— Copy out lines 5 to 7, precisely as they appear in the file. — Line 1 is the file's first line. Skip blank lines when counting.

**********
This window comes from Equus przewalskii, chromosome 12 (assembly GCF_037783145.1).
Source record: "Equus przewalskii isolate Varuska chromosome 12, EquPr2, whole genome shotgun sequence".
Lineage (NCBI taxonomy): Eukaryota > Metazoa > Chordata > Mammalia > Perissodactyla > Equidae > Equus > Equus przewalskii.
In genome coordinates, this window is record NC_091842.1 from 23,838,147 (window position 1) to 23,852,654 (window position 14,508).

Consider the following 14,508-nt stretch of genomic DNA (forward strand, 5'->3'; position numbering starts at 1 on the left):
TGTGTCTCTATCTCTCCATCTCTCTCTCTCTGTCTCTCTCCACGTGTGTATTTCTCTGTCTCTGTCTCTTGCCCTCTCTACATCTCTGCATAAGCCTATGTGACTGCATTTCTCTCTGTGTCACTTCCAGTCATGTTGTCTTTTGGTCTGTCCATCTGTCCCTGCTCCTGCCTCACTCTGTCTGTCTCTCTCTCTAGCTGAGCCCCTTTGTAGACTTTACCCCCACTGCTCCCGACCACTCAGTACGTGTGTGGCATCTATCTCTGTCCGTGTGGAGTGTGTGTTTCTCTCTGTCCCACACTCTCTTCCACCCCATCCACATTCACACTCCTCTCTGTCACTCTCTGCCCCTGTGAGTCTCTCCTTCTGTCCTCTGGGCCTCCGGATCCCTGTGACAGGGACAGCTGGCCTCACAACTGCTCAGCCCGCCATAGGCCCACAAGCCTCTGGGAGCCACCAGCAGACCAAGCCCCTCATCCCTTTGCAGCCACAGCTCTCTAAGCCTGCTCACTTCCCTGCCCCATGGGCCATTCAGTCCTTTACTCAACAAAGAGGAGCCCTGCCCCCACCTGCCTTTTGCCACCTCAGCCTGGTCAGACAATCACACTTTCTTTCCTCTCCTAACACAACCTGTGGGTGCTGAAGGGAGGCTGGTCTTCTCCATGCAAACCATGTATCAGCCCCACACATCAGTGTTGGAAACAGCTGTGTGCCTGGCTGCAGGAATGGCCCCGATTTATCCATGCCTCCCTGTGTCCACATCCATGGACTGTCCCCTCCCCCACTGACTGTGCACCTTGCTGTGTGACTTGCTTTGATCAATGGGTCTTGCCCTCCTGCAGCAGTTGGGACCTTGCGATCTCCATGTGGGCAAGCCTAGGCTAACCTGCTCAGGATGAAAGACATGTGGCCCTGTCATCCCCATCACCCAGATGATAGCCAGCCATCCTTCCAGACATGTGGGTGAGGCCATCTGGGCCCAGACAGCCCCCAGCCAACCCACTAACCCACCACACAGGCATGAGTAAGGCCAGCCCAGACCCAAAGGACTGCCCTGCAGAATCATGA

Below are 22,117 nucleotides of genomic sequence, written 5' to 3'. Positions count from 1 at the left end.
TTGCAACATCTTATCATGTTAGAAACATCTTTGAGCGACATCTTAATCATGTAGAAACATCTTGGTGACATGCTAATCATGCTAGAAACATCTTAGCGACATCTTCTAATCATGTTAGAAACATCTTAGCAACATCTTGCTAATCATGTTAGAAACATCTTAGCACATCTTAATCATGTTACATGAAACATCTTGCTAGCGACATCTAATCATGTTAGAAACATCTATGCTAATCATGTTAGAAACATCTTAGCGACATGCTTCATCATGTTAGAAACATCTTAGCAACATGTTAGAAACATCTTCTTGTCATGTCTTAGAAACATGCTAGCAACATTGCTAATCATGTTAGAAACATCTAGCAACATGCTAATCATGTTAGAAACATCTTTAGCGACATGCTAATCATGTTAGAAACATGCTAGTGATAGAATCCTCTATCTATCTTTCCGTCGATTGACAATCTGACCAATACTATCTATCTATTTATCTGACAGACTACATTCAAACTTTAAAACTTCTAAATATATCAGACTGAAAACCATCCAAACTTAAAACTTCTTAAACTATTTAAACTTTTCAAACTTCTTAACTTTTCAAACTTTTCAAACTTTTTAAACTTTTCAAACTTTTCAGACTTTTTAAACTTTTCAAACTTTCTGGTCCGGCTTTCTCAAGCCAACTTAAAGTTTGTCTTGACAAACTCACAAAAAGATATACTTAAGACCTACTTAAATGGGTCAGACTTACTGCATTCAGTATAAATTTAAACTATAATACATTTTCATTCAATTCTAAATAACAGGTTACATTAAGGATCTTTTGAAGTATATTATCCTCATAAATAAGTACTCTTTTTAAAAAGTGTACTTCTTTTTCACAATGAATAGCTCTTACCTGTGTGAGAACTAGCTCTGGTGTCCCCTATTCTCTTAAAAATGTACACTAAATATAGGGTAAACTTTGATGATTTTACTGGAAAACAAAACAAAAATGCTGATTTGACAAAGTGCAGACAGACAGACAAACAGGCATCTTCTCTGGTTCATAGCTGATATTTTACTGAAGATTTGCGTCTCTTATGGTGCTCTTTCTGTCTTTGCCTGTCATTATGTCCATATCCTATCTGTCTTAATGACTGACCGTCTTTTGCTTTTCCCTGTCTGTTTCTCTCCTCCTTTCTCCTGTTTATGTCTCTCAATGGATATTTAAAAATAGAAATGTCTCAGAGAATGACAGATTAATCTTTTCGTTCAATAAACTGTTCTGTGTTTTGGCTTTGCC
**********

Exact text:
Consider the following 14,508-nt stretch of genomic DNA (forward strand, 5'->3'; position numbering starts at 1 on the left):
TGTGTCTCTATCTCTCCATCTCTCTCTCTCTGTCTCTCTCCACGTGTGTATTTCTCTGTCTCTGTCTCTTGCCCTCTCTACATCTCTGCATAAGCCTATGTGACTGCATTTCTCTCTGTGTCACTTCCAGTCATGTTGTCTTTTGGTCTGTCCATCTGTCCCTGCTCCTGCCTCACTCTGTCTGTCTCTCTCTCTAGCTGAGCCCCTTTGTAGACTTTACCCCCACTGCTCCCGACCACTCAGTACGTGTGTGGCATCTATCTCTGTCCGTGTGGAGTGTGTGTTTCTCTCTGTCCCACACTCTCTTCCACCCCATCCACATTCACACTCCTCTCTGTCACTCTCTGCCCCTGTGAGTCTCTCCTTCTGTCCTCTGGGCCTCCGGATCCCTGTGACAGGGACAGCTGGCCTCACAACTGCTCAGCCCGCCATAGGCCCACAAGCCTCTGGGAGCCACCAGCAGACCAAGCCCCTCATCCCTTTGCAGCCACAGCTCTCTAAGCCTGCTCACTTCCCTGCCCCATGGGCCATTCAGTCCTTTACTCAACAAAGAGGAGCCCTGCCCCCACCTGCCTTTTGCCACCTCAGCCTGGTCAGACAATCACACTTTCTTTCCTCTCCTAACACAACCTGTGGGTGCTGAAGGGAGGCTGGTCTTCTCCATGCAAACCATGTATCAGCCCCACACATCAGTGTTGGAAACAGCTGTGTGCCTGGCTGCAGGAATGGCCCCGATTTATCCATGCCTCCCTGTGTCCACATCCATGGACTGTCCCCTCCCCCACTGACTGTGCACCTTGCTGTGTGACTTGCTTTGATCAATGGGTCTTGCCCTCCTGCAGCAGTTGGGACCTTGCGATCTCCATGTGGGCAAGCCTAGGCTAACCTGCTCAGGATGAAAGACATGTGGCCCTGTCATCCCCATCACCCAGATGATAGCCAGCCATCCTTCCAGACATGTGGGTGAGGCCATCTGGGCCCAGACAGCCCCCAGCCAACCCACTAACCCACCACACAGGCATGAGTAAGGCCAGCCCAGACCCAAAGGACTGCCCTGCAGAATCATGA

Below are 22,117 nucleotides of genomic sequence, written 5' to 3'. Positions count from 1 at the left end.